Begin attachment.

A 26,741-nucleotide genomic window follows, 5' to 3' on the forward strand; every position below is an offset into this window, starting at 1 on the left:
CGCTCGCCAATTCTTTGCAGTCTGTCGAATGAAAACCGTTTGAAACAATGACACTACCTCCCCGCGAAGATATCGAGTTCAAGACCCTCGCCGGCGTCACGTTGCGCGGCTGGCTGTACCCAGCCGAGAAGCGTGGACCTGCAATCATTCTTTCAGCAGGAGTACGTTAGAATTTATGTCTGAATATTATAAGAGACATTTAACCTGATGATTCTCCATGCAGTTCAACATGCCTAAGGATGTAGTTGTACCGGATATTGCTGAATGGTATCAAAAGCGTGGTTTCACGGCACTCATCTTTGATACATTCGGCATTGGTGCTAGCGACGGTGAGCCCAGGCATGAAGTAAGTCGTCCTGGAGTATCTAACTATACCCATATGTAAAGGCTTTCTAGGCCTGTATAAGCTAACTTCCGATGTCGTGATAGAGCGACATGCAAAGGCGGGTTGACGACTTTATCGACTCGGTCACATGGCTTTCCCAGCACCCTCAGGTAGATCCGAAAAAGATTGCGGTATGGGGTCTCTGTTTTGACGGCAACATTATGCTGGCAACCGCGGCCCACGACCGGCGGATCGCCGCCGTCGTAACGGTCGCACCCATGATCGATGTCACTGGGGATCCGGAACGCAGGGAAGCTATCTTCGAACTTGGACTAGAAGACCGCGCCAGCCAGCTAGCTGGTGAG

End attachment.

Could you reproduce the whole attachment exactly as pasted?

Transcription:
A 26,741-nucleotide genomic window follows, 5' to 3' on the forward strand; every position below is an offset into this window, starting at 1 on the left:
CGCTCGCCAATTCTTTGCAGTCTGTCGAATGAAAACCGTTTGAAACAATGACACTACCTCCCCGCGAAGATATCGAGTTCAAGACCCTCGCCGGCGTCACGTTGCGCGGCTGGCTGTACCCAGCCGAGAAGCGTGGACCTGCAATCATTCTTTCAGCAGGAGTACGTTAGAATTTATGTCTGAATATTATAAGAGACATTTAACCTGATGATTCTCCATGCAGTTCAACATGCCTAAGGATGTAGTTGTACCGGATATTGCTGAATGGTATCAAAAGCGTGGTTTCACGGCACTCATCTTTGATACATTCGGCATTGGTGCTAGCGACGGTGAGCCCAGGCATGAAGTAAGTCGTCCTGGAGTATCTAACTATACCCATATGTAAAGGCTTTCTAGGCCTGTATAAGCTAACTTCCGATGTCGTGATAGAGCGACATGCAAAGGCGGGTTGACGACTTTATCGACTCGGTCACATGGCTTTCCCAGCACCCTCAGGTAGATCCGAAAAAGATTGCGGTATGGGGTCTCTGTTTTGACGGCAACATTATGCTGGCAACCGCGGCCCACGACCGGCGGATCGCCGCCGTCGTAACGGTCGCACCCATGATCGATGTCACTGGGGATCCGGAACGCAGGGAAGCTATCTTCGAACTTGGACTAGAAGACCGCGCCAGCCAGCTAGCTGGTGAG